Argentina, Austria, Cameroon, Canada, France, Germany, Greece, Italy, Ivory Coast, Japan, New Zealand, Nigeria, Portugal, Spain, Sweden, Switzerland, Taiwan, The Netherlands, United Kingdom, USA
Individual collaborators were or are affiliated with 23 universities (Albert-Ludwigs-Universität Freiburg, American University Yola, California State University Fullerton, Federal University of Technology Bauchi, Federal University of Technology Yola, Gombe State University, Humboldt-Universität Berlin, Ibadan University, Oxford Brookes University, Universidad Complutense de Madrid, Universidade Tecnica de Lisboa, Universität Frankfurt, Universität Würzburg, University College London, University of Alabama at Birmingham, University of California Berkely, University of California Riverside, University of Canterbury / New Zealand, University of Chicago, University of Cocody-Abidjan, University of Copenhagen, University of Maiduguri, University of St. Andrews), 5 research institutes (Academy of Sciences of the Czech Republic Bron; Deutsches Primatenzentrum, Göttingen; International Institut for Tropical Agriculture, Ibadan; Leibniz-Institut für Zoo- und Wildtierforschung, Berlin; Max-Planck-Institut für Evolutionäre Anthropology, Leipzig), 2 zoological societies (Zoological Society of San Diego; North of England Zoological Society), 3 conservation NGOs (Nigerian Conservation Foundation, WWF-UK, Wildlife Conservation Society Nigeria) plus the Nigeria National Parks Service.
Leakey Foundation, Alexander-von-Humboldt Stiftung, Max-Planck-Society, Primate Conservation International, Leventis Foundation, Primatological Society of Great Britain, Development Corporation Ireland, US Fish and Wildlife Service, NERC, ESRC, North of England Zoological Society
Students (Undergraduate, Masters, PhD), Researchers (Post-docs, senior researchers), Volunteers, Field assistants
Nigeria National Parks Service, headquartered in Nigeria’s capital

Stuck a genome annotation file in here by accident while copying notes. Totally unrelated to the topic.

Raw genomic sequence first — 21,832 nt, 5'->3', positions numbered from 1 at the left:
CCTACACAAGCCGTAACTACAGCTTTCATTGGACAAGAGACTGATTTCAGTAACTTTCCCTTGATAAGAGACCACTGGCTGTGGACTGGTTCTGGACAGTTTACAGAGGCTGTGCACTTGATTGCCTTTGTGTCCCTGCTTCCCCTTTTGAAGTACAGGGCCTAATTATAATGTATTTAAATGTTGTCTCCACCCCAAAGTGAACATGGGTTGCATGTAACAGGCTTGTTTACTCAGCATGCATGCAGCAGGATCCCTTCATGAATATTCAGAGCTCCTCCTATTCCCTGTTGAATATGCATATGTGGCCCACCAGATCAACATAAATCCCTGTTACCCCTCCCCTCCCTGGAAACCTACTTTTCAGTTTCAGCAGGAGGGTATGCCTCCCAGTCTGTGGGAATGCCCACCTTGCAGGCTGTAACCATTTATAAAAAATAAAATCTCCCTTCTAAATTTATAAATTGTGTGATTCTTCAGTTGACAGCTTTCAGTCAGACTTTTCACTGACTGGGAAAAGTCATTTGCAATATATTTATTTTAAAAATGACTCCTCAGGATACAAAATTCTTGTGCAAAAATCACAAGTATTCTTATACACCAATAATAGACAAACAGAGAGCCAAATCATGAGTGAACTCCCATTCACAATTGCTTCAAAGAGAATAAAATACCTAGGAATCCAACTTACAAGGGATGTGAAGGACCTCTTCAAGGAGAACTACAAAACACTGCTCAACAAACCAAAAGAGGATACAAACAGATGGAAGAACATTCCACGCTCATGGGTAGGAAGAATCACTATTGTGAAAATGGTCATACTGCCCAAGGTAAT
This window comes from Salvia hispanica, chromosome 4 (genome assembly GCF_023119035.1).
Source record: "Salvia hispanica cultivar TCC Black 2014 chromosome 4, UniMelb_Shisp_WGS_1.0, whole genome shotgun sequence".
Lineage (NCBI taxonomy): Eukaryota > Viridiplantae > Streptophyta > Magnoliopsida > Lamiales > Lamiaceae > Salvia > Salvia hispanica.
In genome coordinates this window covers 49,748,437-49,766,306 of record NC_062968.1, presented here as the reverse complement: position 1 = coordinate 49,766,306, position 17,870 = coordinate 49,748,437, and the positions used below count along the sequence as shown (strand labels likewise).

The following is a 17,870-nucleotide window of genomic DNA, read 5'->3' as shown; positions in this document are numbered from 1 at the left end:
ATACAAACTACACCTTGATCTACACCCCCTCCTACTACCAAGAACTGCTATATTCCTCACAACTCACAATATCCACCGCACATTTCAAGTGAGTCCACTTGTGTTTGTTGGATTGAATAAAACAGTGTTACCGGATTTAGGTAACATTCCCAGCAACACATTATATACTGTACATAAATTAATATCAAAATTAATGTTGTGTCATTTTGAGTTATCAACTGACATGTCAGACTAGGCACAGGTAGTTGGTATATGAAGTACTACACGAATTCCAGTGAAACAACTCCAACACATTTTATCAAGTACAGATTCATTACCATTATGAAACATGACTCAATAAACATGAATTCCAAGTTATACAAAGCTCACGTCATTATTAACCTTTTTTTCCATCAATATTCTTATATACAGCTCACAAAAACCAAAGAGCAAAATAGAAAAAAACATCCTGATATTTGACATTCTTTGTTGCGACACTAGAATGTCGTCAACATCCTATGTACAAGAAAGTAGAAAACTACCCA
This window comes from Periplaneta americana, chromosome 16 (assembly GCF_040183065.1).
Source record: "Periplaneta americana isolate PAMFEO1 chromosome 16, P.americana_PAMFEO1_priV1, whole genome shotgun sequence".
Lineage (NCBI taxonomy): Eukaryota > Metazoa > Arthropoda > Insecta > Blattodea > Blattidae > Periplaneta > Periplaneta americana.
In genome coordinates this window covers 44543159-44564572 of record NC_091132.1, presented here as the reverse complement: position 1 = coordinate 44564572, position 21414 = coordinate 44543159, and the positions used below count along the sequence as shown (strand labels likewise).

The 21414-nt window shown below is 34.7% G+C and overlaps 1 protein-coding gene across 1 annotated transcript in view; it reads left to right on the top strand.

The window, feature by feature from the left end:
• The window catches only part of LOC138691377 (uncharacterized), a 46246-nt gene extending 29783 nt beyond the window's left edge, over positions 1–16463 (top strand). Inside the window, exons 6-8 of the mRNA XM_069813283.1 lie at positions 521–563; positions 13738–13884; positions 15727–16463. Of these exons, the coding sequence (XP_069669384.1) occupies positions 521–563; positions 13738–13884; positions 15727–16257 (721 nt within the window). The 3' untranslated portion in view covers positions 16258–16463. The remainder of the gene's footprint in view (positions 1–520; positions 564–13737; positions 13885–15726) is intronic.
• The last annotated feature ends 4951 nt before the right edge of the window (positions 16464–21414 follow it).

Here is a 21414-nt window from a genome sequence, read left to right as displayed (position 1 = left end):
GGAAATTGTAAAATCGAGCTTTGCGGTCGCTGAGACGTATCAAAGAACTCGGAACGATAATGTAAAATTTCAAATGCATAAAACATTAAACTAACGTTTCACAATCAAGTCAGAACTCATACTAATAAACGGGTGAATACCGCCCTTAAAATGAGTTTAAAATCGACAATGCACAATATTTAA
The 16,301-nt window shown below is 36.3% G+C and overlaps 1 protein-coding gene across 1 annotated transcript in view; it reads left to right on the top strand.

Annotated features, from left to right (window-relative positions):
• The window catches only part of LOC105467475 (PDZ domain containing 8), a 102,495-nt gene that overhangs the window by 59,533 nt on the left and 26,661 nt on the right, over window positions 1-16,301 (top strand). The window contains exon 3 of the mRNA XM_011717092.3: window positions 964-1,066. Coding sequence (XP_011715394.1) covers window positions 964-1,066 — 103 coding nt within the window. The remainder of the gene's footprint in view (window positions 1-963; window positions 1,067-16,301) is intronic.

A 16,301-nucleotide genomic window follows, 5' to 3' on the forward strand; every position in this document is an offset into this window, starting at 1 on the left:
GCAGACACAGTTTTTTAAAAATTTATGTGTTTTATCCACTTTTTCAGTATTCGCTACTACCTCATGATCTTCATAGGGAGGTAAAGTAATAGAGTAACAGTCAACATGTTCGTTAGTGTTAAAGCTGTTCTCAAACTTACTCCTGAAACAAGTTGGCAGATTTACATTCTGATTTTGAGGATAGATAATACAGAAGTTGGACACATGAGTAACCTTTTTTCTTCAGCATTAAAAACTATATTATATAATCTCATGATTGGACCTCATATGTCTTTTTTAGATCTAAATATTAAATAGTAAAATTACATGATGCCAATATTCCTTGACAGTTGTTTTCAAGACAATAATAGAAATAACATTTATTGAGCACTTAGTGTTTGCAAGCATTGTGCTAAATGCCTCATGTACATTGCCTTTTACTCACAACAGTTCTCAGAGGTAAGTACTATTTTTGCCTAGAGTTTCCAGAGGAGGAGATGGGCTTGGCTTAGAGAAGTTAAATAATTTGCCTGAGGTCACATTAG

Abuja, grants research permits.
Gashaka-Gumti National Park coordinates ranger patrols, surveys, stakeholder consultations and infrastructural development in conjunction with the project.
The Nigerian Conservation Foundation, headquartered in Lekki / Lagos and its partner institution WWF-UK, provided logistics, such as transport and construction of facilities during its presence in Gashaka (1992–2008).
Volker SOMMER is Professor of Evolutionary Anthropology at University College London. He studied Biology, Chemistry and Theology in Göttingen / Germany, completing his PhD in 1985 and his habilitation in 1991. He held a fellowship of the Alexander-von-Humboldt-Stiftung and was a Heisenberg-fellow of the German Research council. His research focuses on Indian temple monkeys in Rajasthan, gibbons in Thailand’s rainforest, and chimpanzees in Africa. He is one of the best known science writers in the German speaking world, and his many books won him numerous awards. Volker Sommer serves on the editorial board of various primatological journals and he is a member of the Section on Great Apes of the International Union for Conservation of Nature’s Species Survival Commission.
Caroline ROSS is Reader in Evolutionary Anthropology and Convener of the MRes Primatology at Roehampton University, London. Carolin Ross directs the baboon studies of GPP. Her research interests include primate socioecology, life-history evolution and human-wildlife conflict.
Umaru BUBA obtained an MTech in Wildlife Conservation and Management from the Federal University of Technology Yola / Nigeria (2007), where he currently completes a PhD. Project manager of the Gashaka Primate Project (since 2006) and Assistant Reader in Wildlife Biology at the newly founded Taraba State University in Jalingo (since 2010).
The project’s running costs are generously covered by the “Chester Zoo Nigeria Biodiversity Programme” affiliated with the zoo’s outreach initiatives (www.chesterzoo.org). This support has funded construction work, secures the employment of local field assistants, provides bursaries for African students, and sponsors initiatives of the Gashaka Primate Project for infrastructural development of the National Park.
Chester Zoo is involved in many vital conservation outreach projects. Click here for more information.
The project maintains a research station in the village of Gashaka and a field station in the remote forests of Kwano. A dirt road, suitable for 4-wheel drive vehicles, connects Gashaka with the town of Serti where the National Park headquarters are located. However, for more than half of each year, the study area can only be reached on foot, including several precarious river crossings.